The Great Compression
In Auckland, New Zealand, architect Michael O’Sullivan and his partner Melissa Schollum braved a miniscule budget, withering looks from friends, and nasty nail-gun injuries to design and build their perfectly proportioned family home.
One of the most effective ways to make a small home feel larger is to live in an even smaller one first—something architect Michael O’Sullivan and his partner Melissa Schollum experienced firsthand. The house O’Sullivan designed and built for himself, Schollum, and their three young children in Auckland, New Zealand, has just two bedrooms and is a modest 1,200 square feet. This, however, is positively luxurious compared to their previous accommodations, a 450-square-foot former classroom they purchased, moved onto their property, and lived in for almost two years while their new home was built beside it.
The old classroom, which was sold and moved off the property after the new house was completed, could only be described as constricted. O’Sullivan and Schollum’s sons Seamus, then just a year old, and Finbar, then a newborn, slept in cribs squeezed side-by-side in a communal sleeping area separated from the small kitchen, dining, and living space by a curtain. When O’Sullivan’s 10-year-old son Remana would come to stay, the only available place for him to sleep was under the dining table. “People would visit and look at us in disgust, as if they were thinking, How could you do this to your kids?” O’Sullivan remembers.
Those friends don’t look disgusted when they visit nowadays. O’Sullivan and Schollum’s new home may be compact in size, but it is also a light-filled, inventive, one-of-a-kind abode that elicits equal amounts of admiration and envy—especially when it is revealed that, thanks to a lot of free labor from O’Sullivan and the couple’s helpful neighbors, the house cost just over $100,000 to build. And after all that time in the tiny former classroom, the new home feels much bigger than they dared to expect. “The inherent fear for most architects is designing a house that’s too small and too confining,” O’Sullivan says. “We didn’t worry about that because we had already lived in a small place for so long.”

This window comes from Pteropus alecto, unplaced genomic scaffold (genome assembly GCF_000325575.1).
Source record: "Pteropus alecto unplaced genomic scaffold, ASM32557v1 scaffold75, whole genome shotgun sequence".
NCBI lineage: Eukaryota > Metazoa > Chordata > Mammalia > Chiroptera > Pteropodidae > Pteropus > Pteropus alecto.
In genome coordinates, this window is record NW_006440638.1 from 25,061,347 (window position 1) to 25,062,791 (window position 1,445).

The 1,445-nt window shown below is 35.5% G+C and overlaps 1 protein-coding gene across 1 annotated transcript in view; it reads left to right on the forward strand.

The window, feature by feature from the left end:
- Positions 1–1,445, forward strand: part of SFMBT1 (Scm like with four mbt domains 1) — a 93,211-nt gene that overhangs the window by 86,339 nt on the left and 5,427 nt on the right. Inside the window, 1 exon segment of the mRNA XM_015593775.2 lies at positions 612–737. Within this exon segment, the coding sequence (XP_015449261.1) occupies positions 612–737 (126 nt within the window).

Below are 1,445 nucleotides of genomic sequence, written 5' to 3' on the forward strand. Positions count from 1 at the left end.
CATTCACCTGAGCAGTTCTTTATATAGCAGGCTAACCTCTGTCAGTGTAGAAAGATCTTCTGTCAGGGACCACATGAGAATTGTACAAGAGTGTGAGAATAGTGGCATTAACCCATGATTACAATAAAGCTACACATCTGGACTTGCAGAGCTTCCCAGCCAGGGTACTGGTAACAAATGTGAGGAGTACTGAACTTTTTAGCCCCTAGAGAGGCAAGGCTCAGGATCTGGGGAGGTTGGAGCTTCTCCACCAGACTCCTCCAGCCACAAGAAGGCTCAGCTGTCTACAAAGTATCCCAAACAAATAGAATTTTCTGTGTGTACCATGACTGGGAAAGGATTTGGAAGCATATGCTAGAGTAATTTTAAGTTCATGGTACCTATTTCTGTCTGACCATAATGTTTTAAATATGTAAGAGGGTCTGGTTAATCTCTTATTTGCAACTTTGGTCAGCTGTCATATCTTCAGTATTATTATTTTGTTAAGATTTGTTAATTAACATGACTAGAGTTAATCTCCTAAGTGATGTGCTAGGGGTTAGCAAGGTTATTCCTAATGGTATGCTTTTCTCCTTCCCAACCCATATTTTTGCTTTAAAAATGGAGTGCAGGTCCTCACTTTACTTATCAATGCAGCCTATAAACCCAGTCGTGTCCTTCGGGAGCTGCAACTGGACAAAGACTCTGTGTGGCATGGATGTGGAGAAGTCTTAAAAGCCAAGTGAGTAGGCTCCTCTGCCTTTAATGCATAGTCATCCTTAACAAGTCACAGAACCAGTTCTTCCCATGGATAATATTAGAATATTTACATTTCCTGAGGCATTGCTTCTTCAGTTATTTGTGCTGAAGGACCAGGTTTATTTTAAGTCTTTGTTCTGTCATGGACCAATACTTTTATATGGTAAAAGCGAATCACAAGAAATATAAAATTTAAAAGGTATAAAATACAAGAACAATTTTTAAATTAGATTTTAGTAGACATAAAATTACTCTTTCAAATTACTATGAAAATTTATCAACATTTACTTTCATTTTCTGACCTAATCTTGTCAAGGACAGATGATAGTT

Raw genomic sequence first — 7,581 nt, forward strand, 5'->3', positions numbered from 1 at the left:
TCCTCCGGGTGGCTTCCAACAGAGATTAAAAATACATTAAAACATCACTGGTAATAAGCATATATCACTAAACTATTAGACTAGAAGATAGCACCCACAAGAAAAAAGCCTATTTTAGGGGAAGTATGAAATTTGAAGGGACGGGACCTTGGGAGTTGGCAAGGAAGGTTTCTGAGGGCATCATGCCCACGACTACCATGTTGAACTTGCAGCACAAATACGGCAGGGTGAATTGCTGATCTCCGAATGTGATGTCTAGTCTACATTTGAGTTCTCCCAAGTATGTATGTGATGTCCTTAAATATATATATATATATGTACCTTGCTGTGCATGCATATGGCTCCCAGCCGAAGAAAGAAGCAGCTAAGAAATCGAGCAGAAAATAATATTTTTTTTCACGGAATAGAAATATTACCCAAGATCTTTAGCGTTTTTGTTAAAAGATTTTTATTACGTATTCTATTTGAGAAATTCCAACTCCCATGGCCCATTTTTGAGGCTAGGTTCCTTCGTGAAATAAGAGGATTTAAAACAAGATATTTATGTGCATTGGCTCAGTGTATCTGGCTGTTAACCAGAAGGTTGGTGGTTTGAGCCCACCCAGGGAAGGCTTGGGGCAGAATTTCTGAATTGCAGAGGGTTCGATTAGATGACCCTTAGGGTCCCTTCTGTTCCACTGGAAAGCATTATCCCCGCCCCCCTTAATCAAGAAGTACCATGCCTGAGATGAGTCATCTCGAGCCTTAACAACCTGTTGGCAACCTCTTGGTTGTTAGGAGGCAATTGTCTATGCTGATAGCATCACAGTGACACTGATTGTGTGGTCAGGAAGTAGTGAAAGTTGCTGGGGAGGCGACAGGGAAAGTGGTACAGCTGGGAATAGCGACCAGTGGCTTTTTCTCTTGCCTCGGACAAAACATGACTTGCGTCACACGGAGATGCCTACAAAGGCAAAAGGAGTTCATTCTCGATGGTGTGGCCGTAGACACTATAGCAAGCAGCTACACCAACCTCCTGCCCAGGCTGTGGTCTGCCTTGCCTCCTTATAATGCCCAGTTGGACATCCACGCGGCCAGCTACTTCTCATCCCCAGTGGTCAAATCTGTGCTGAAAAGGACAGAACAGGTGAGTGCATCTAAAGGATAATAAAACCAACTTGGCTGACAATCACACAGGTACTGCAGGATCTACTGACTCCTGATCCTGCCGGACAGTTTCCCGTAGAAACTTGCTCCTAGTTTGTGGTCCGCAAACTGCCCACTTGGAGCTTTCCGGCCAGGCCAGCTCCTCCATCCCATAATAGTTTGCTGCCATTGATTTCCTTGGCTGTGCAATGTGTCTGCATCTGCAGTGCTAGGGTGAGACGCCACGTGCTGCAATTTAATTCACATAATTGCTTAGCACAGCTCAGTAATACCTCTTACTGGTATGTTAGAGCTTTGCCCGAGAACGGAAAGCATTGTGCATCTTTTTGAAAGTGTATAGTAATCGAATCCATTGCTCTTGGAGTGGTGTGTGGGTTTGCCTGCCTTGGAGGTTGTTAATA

Even so, you can see why people thought they might be crazy. O’Sullivan was determined to build the house himself, but because Schollum, a former travel consultant, was busy taking care of the children, he also needed to keep working at his architecture firm, Bull/O’Sullivan Architecture, to ensure the family had an income to pay for their new place. This required the adoption of an exhausting new routine: O’Sullivan would go to the office around 5 o’clock each morning and return home in the afternoon to work on the house until sundown, all the while trying to keep to their almost-impossible budget.
There was another major complication: Despite being handy, O’Sullivan had never actually built a house. He quickly discovered his aspirations outstripped his abilities, as he spent hours puzzling over how to make things work. His lack of prowess with an automatic nail gun meant he once shot a nail through a copper water pipe, causing a leak that a plumber had to be called in to repair. More seriously, on another occasion he accidentally shot a nail into his hand, resulting in a wound that required stitches at the local hospital. The upside to these difficulties was that they gained the attention of neighbors, who offered to lend a hand. After this, O’Sullivan had help from at least a few of them almost every evening. Even better, some of them had actual building experience.